Tuesday, March 12, 2013
Tragic accident related to Indiana's time zone
From: Bill Starr
To: Tom Jekel <tjekel at therepublic.com>
Cc: Susannah H. Dillon <shdillon at indy.rr.com>; Dr. John B. Quick <bcscsupt at bcsc.k12.in.us>; Barry Wright -- WCSI News <news at wcsiradio.com>
Sent: Tuesday, March 12, 2013 8:24 AM
Subject: Fw: News release
Hello, Mr. Jekel.
This is not a letter to the editor for publication, but I encourage you to run the attached letter from my friend, Sue Dillon, as a guest column. Sue is president of the Central Time Coalition, an organization of Hoosiers, including myself, who would like to see Indiana restored to the central time zone.
In some ways, it might be a bit late, but in light of yesterday's tragic accident involving 13-year-old student, Jaden Lee, who was struck in traffic in Columbus yesterday while walking to catch his school bus, it could hardly be more timely.
Boy, 13, in critical but stable condition
The article says that the accident occurred about 7:04 am. On Eastern Daylight Time, that's quite dark -- about an hour before sunrise. The natural clock time for sunrise in Columbus yesterday is about 6:15 am. If Indiana were restored to our natural time zone of central time, sunrise yesterday would have been 7:01 am. The article says "Investigators think the dark conditions — daylight saving time went into effect over the weekend, making it darker than usual at that time of the morning — and rainy weather played a role in the accident."
Even with DST starting so early in the year now, if Indiana were on Central Daylight Time the sun would have been almost up, making a big difference in visibility for both students and drivers. And for those who like extra daylight in the evenings, Central Daylight Time still shifts about 45 minutes of daylight from morning to evening.
Sincerely, Bill Starr
Tue, 12 Mar 2013, 8:24 am EST
----- Forwarded Message -----
From: Susannah Dillon <shdillon at indy.rr.com>
Sent: Thursday, March 7, 2013 11:32 AM
Subject: News release
Eastern Time in Indiana Defies Common Sense
Nobody complains more than Hoosiers about changing their clocks. And there’s a valid reason – DST in Indiana’s Eastern Time Zone is painful! Just as we are beginning to be cheered by morning sunshine after coming out of a long, dark winter, Hoosiers in Indiana’s Eastern Time counties will be plunged back into dark mornings on Sunday, March 10. It’s depressing! In contrast, Hoosiers in Indiana’s Central Time counties will barely notice the switch to DST because it will be daylight when most of them get out of bed this Sunday.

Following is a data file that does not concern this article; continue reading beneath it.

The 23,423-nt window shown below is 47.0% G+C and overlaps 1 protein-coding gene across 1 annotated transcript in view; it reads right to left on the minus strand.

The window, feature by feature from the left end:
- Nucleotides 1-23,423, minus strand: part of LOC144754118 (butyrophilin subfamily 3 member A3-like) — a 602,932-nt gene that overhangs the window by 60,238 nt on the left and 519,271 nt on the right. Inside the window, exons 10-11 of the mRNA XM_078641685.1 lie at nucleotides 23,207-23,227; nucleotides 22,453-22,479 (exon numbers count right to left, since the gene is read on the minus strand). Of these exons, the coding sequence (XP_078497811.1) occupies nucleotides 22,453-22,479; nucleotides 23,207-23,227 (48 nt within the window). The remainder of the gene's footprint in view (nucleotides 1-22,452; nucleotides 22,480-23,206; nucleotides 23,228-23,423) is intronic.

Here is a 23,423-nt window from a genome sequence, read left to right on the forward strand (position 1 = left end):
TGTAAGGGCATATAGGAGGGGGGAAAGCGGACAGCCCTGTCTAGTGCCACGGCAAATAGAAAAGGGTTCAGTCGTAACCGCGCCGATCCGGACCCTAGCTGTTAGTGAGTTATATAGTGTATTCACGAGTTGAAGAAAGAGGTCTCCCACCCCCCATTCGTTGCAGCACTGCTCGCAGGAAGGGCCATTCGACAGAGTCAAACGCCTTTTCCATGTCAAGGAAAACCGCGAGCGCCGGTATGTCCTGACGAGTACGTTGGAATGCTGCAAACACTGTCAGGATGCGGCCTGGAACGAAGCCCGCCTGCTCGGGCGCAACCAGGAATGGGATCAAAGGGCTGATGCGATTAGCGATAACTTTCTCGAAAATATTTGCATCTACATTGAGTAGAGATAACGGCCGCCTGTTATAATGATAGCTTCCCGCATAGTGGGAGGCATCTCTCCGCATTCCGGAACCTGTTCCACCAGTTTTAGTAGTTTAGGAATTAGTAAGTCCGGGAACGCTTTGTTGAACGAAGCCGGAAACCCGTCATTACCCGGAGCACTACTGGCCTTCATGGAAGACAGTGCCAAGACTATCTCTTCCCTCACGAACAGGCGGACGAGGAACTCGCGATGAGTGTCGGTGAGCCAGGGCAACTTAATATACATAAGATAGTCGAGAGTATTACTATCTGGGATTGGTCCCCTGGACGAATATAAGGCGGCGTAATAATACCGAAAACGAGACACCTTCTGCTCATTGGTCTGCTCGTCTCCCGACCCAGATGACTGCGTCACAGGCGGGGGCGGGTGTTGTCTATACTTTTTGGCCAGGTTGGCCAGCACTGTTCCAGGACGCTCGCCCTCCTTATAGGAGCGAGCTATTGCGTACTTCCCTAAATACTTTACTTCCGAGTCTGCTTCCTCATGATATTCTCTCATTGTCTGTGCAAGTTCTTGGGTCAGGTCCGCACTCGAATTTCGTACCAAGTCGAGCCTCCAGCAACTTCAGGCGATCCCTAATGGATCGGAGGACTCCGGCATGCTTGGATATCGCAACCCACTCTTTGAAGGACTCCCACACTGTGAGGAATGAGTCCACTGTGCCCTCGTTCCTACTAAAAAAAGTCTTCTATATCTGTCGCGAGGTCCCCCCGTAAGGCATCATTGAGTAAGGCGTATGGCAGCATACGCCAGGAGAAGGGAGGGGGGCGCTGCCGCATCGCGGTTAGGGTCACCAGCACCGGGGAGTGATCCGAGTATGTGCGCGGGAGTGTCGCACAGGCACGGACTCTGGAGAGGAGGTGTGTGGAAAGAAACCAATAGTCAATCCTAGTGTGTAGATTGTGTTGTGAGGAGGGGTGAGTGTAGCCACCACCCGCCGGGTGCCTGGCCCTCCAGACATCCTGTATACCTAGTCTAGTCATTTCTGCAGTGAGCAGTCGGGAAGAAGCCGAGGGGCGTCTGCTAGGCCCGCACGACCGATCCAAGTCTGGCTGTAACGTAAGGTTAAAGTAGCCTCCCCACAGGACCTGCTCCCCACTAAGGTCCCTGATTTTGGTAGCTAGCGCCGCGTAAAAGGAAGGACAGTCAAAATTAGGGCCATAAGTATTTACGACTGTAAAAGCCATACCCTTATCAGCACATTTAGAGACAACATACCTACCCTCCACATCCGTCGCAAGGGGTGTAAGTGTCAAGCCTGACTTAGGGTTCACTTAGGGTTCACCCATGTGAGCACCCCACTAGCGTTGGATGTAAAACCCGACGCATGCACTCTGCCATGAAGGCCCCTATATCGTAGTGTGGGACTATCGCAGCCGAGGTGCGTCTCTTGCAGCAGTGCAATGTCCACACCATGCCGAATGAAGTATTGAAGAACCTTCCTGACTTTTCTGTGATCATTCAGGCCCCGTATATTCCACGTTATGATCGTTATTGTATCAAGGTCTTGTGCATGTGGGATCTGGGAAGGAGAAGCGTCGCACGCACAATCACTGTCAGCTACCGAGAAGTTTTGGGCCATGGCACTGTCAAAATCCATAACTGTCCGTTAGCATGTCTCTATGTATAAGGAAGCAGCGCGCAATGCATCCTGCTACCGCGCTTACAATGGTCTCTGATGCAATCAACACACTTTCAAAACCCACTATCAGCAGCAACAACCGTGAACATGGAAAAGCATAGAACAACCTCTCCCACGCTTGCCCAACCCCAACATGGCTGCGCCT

It wasn’t always this way. When time zones were established, Indiana was a Central Time state. Portions of Indiana were switched to the Eastern Time Zone in the 1960s to facilitate communications with financial centers and network television in New York. Today’s instantaneous information transfer through e-technology has negated “perceived” advantages of Eastern Time in Indiana. In the meantime, Eastern Time is causing many “inconveniences to commerce”. The demand for nationwide same-day delivery of specialized products and parts is forcing Indiana manufacturers to relocate to logistics hubs in the Central Time Zone. Eastern Time hubs can’t meet that demand. The 3-hour time difference with the West Coast is now a year-round inconvenience for direct communications and a deterrent to business interaction with Indiana. Late broadcast of nationally televised sports and cultural events is inconvenient for Hoosier audiences and reduces the viewership. Indiana is not taking advantage of its natural Central Time location.
At the same time, when it doesn’t get dark until around 10 p.m., Eastern Time has stolen the darkness from summer evenings. Darkness brings the magic to campfires, allows stars to be visible, brings focus to the music at summer concerts, and provides intimacy for evening chats. The late sunlight of Eastern Time is family-unfriendly when it comes to bedtime and July 4th fireworks.
20,000 Hoosiers and 42 school districts have signed petitions and resolutions in support of restoring Indiana to its original, geographically correct Central Time Zone. The General Assembly is being asked to appoint a study committee to examine the consequences of Indiana’s split time zone designations and to evaluate their effects on Hoosiers. Time Zone issues have never been vetted by our legislators. Hoosiers are saying that this discussion is overdue.
Susannah H. Dillon, President
Central Time Coalition
shdillon at indy.rr.com